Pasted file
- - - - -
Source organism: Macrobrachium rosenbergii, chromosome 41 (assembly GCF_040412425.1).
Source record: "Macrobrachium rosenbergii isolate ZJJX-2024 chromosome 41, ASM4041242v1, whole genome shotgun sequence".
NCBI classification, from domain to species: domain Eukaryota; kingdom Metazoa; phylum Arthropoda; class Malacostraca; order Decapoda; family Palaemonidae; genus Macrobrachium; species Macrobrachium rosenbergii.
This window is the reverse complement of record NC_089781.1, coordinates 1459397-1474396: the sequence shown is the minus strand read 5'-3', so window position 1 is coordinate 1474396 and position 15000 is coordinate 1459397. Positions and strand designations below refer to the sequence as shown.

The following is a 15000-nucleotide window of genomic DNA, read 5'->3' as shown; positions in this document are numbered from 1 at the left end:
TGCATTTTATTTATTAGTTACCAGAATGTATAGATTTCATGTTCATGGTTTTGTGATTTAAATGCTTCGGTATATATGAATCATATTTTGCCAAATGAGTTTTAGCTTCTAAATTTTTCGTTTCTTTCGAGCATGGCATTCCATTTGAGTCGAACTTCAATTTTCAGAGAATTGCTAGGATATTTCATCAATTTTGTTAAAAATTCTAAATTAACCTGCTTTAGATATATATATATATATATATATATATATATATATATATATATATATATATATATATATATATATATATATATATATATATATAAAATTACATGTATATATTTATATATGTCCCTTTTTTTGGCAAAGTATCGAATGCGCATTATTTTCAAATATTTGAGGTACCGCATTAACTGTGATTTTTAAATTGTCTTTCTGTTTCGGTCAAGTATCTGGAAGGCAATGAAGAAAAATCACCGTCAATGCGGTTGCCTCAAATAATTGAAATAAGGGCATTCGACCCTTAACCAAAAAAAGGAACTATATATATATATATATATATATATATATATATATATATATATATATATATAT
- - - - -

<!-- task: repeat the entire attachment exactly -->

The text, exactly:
Source organism: Macrobrachium rosenbergii, chromosome 41 (assembly GCF_040412425.1).
Source record: "Macrobrachium rosenbergii isolate ZJJX-2024 chromosome 41, ASM4041242v1, whole genome shotgun sequence".
NCBI classification, from domain to species: domain Eukaryota; kingdom Metazoa; phylum Arthropoda; class Malacostraca; order Decapoda; family Palaemonidae; genus Macrobrachium; species Macrobrachium rosenbergii.
This window is the reverse complement of record NC_089781.1, coordinates 1459397-1474396: the sequence shown is the minus strand read 5'-3', so window position 1 is coordinate 1474396 and position 15000 is coordinate 1459397. Positions and strand designations below refer to the sequence as shown.

The following is a 15000-nucleotide window of genomic DNA, read 5'->3' as shown; positions in this document are numbered from 1 at the left end:
TGCATTTTATTTATTAGTTACCAGAATGTATAGATTTCATGTTCATGGTTTTGTGATTTAAATGCTTCGGTATATATGAATCATATTTTGCCAAATGAGTTTTAGCTTCTAAATTTTTCGTTTCTTTCGAGCATGGCATTCCATTTGAGTCGAACTTCAATTTTCAGAGAATTGCTAGGATATTTCATCAATTTTGTTAAAAATTCTAAATTAACCTGCTTTAGATATATATATATATATATATATATATATATATATATATATATATATATATATATATATATATATATATATATATATATATATAAAATTACATGTATATATTTATATATGTCCCTTTTTTTGGCAAAGTATCGAATGCGCATTATTTTCAAATATTTGAGGTACCGCATTAACTGTGATTTTTAAATTGTCTTTCTGTTTCGGTCAAGTATCTGGAAGGCAATGAAGAAAAATCACCGTCAATGCGGTTGCCTCAAATAATTGAAATAAGGGCATTCGACCCTTAACCAAAAAAAGGAACTATATATATATATATATATATATATATATATATATATATATATATATATATAT